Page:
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Ophthalmic Epidemiol. 2008 Sep-Oct;15(5):285-93. doi: 10.1080/09286580802262821.

Demographic and clinical features of uveitis in tertiary centers in Turkey.

Author information

1
Department of Ophthalmology, Marmara University School of Medicine, Istanbul, Turkey.

Abstract

PURPOSE:

To analyze the referral patterns and clinical features of uveitis in tertiary eye care centers in Turkey.

METHODS:

Uveitis services of eight university clinics collected data on uveitis patients who presented during 2004. Data were collected on a form including a questionnaire on socio-demographic and clinical features which were documented at presentation.

RESULTS:

A total of 761 patients (1187 eyes) with a mean age of 35.5 years were included in the study. Male to female ratio was 1.04:1. The majority of patients (89.6%) were from an urban population, 53% were referrals and 43% had had uveitis for more than one year. The most common type of uveitis was anterior uveitis (52.5%) followed by panuveitis (28.1%), posterior uveitis (12.7%) and intermediate uveitis (6.7%). In 56.8% of patients an etiological classification was established. The most common etiology was Behcet's disease (32.1%), followed by Fuchs' heterochromic iridocyclitis (5.1%) and ocular toxoplasmosis (4.7%). Among 48 pediatric patients uveitis associated with juvenile idiopathic arthritis and ocular toxoplasmosis both having equal frequencies (12.5%) were the most common diagnosis. These were followed by Behcet's disease with juvenile-onset (10.4%). At the time of presentation, 6.25% of the patients were legally blind (having visual acuity less than 0.1 in the better seeing eye).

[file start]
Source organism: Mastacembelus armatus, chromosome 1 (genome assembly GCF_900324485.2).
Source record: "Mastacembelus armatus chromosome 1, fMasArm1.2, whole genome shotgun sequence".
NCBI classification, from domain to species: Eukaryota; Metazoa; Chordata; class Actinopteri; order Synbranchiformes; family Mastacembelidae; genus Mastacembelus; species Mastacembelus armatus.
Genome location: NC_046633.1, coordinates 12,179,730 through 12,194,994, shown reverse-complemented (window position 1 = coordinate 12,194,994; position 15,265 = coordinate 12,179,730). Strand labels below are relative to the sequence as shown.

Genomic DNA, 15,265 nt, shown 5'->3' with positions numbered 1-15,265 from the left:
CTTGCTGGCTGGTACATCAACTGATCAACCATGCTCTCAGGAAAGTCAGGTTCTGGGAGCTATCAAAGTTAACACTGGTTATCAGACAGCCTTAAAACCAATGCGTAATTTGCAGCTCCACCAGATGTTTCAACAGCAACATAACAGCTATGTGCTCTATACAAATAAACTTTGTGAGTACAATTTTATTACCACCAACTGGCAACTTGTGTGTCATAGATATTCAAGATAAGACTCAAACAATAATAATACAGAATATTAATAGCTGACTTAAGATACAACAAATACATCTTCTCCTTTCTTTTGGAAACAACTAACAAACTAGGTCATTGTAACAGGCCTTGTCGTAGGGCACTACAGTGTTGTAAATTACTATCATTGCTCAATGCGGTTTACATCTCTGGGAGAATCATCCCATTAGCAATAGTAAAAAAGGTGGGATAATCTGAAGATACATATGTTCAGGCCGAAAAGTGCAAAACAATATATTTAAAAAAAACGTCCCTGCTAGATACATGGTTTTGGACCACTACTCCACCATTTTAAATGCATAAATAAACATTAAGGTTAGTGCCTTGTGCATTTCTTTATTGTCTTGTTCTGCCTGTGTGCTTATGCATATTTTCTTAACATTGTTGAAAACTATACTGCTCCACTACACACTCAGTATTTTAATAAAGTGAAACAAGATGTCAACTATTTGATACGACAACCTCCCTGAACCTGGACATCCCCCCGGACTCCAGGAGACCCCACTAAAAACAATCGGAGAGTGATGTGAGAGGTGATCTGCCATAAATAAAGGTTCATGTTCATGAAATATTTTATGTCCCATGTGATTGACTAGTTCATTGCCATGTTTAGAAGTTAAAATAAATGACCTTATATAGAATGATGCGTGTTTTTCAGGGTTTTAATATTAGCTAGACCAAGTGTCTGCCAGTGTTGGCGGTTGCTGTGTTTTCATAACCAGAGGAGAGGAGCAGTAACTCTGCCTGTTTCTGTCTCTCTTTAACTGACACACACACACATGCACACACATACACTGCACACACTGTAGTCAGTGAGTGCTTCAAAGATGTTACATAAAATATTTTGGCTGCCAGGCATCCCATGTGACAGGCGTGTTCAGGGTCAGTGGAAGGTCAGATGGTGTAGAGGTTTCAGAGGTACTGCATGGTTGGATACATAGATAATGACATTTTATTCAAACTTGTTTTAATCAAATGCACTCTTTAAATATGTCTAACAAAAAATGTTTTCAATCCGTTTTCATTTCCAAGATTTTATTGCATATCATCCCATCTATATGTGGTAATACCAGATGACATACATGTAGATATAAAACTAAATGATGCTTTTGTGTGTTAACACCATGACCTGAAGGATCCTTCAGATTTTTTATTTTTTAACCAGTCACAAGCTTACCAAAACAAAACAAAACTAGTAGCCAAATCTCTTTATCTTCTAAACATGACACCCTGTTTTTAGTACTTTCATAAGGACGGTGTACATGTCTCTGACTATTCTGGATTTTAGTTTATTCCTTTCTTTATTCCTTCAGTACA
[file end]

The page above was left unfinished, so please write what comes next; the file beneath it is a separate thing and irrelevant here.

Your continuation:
CONCLUSION:

Compared to the uveitis series reported from other countries, Behcet uveitis was the leading cause of uveitis in this series. Uveitis associated with juvenile idiopathic arthritis and ocular toxoplasmosis were the most common cause of uveitis in childhood. On the other hand, entities like acquired immunodeficiency syndrome-related uveitis, presumed ocular histoplasmosis and Birdshot retinochoroidopathy were rare.

Comment in

PMID:
18850464
DOI:
10.1080/09286580802262821
[Indexed for MEDLINE]

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